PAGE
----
7 - Mayor John Stephens was sandbagged by speaker Sally Humphrey into addressing the crowd.  Again, this meeting was NOT designed to be an exchange of information and he was there as an observer, to hear what his constituents had to say on the subject.  Still, I’m happy he stepped up, grabbed the microphone and addressed the crowd. 


8 - Paraphrasing the Mayor, he told the crowd that he understood their concerns - that he also shared many of them.  He told us he felt this process was moving too quickly and that there needed to be better collaboration between the City and the State on this subject.  He was concerned that the State was moving unilaterally, without giving appropriate consideration to the City’s position.  He told us this issue will be discussed in the City Council meeting on Tuesday.  I presume it will be in Closed Session, since it’s not identified in the Open Agenda.  He said a letter was being prepared to be sent to Governor Newsom, who’s avowed top priority in the state is sufficient housing, including affordable housing.  He also said he would get himself on the Governor’s calendar and fly to Sacramento to speak with him on this issue.

9 - Not all members of the audience  were convinced The Mayor was on the right track.  This may be due to what certainly appeared to be a serious distrust of ALL government entities as expressed by speakers last night.  Personally, I believe the Mayor.  I believe his concern is honest and he will do what he can to resolve this issue.

10 - My opinion?  I believe the EOC, as planned, is incompatible with the proposed (presumed) residential uses for the FDC.  I believe the carving out of that 15 acre site will severely hamper any serious planning for housing on the remainder of the FDC.  I believe, even though the proposed helipad would “only be used 2-3 times a year”,  its existence renders a significant portion of the FDC property untenable for proposed residential uses.  One speaker last night referred to it as one more example of government imposing onerous conditions on folks who can do little about it - referring to those individuals that would make up the residents of the proposed affordable housing stock on the FDC site.  I agree.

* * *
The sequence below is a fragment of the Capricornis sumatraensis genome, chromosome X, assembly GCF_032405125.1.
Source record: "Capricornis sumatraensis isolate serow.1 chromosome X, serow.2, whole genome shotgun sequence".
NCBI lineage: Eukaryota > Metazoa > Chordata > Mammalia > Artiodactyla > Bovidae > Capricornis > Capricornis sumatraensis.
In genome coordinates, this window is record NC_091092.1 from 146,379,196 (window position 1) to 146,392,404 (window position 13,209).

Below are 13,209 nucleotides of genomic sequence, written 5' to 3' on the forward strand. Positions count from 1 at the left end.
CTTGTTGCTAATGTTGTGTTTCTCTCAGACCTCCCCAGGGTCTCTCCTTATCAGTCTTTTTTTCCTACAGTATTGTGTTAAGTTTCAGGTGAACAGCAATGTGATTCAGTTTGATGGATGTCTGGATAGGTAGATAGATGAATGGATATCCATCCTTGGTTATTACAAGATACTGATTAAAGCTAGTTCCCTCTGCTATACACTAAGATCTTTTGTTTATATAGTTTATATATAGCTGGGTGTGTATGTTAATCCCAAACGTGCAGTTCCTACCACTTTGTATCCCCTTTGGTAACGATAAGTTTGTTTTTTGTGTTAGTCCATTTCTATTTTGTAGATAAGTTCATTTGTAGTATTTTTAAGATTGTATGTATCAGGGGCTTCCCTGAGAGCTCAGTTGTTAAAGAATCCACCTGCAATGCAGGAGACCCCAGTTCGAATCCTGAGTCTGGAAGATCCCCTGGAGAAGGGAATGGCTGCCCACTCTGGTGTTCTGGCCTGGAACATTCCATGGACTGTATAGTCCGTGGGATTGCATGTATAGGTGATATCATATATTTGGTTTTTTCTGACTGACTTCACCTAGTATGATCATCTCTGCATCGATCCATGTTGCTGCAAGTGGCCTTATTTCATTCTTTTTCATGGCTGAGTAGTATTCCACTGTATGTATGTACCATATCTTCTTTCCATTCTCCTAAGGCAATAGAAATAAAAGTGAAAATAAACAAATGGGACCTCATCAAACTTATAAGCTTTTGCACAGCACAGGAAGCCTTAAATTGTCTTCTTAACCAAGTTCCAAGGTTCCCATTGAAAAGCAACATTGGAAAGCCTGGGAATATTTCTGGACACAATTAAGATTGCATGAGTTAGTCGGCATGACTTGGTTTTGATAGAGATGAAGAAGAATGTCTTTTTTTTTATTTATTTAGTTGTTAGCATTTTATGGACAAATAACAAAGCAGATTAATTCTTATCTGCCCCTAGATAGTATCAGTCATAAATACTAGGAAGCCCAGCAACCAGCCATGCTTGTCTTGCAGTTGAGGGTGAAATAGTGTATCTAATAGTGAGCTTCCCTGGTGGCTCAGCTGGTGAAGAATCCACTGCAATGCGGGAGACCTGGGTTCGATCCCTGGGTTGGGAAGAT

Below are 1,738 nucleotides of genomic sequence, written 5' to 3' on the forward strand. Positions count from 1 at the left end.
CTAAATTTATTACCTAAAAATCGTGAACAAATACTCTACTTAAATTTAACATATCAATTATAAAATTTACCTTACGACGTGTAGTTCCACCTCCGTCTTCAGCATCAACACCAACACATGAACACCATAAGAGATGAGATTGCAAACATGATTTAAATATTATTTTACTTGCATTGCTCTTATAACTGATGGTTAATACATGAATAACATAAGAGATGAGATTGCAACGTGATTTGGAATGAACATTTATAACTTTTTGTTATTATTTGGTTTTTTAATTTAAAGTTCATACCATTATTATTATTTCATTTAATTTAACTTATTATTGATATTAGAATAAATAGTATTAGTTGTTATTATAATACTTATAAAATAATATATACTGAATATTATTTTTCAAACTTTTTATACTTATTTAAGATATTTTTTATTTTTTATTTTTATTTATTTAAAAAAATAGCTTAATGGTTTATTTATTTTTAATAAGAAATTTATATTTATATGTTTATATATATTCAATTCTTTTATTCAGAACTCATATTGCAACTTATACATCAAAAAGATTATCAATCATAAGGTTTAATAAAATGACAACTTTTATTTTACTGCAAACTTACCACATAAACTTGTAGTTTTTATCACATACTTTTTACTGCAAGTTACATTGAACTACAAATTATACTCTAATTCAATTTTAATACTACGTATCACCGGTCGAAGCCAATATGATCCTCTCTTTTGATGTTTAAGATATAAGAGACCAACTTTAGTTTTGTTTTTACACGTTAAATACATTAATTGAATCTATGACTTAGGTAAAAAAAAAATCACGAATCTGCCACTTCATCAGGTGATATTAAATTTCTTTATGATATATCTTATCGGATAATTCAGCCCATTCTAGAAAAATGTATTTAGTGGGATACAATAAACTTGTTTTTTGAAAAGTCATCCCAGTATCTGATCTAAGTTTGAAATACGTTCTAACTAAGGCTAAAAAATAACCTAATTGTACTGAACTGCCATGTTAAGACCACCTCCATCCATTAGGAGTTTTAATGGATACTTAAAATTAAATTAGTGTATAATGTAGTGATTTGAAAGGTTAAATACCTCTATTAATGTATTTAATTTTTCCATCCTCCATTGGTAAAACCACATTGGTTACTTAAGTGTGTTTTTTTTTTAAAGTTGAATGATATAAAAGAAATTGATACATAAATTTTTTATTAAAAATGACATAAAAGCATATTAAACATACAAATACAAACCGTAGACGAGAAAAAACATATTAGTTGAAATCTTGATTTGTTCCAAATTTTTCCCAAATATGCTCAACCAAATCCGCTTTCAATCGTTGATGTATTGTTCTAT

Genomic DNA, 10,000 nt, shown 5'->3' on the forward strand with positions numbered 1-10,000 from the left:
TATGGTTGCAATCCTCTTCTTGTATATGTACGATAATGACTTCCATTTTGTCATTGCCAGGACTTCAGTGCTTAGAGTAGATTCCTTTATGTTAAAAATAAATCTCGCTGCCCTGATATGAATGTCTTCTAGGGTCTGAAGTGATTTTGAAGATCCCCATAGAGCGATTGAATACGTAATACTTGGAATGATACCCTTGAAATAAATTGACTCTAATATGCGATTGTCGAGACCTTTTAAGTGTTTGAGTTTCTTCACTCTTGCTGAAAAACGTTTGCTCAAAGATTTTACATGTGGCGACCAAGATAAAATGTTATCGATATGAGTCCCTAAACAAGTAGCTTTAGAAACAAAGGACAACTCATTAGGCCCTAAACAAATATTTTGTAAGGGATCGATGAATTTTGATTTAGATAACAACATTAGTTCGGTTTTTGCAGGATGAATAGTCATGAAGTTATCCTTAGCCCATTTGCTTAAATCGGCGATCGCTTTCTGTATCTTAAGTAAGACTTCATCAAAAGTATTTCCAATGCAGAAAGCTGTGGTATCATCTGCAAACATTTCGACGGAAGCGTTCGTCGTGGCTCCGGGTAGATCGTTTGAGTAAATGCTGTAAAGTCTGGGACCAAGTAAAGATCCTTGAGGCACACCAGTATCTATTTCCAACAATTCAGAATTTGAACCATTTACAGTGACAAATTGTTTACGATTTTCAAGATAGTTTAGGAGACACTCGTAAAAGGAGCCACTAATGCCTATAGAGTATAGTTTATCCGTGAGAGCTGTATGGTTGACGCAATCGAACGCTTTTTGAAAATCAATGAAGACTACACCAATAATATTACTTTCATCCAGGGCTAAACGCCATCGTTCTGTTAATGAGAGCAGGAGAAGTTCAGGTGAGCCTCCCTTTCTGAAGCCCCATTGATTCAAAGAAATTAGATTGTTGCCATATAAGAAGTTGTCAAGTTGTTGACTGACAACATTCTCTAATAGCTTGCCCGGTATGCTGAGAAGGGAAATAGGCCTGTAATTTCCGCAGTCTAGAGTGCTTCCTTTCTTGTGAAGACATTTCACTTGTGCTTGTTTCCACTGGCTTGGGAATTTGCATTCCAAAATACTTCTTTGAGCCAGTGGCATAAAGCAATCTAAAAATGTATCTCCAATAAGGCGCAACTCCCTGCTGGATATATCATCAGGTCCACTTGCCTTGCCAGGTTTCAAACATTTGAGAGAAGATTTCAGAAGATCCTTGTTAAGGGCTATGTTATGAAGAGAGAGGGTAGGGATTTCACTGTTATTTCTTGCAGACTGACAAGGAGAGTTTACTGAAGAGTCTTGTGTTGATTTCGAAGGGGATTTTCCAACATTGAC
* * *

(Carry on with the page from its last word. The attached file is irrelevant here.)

11 - There are options.  On the presentation slide titled “Alternatives”, under the “Alternative 3: Alternative Site in Tustin”, the very last line on that slide identifies the 24 acre site at Red Hill Avenue and Victory Road as, “Environmentally superior alternative”.  So, go for it!  Have the State more fully investigate that site, find out who owns it - the Federal Government? - and work a deal to acquire it and place the proposed EOC at that location.


Well, calmly reduce our concerns/criticisms to written form by a letter or email and send that info to the appropriate State entity - with a copy to our Costa Mesa City Council.  Those comments are due by October 20th, so get cracking.  Here’s the contact information as presented by the consultant: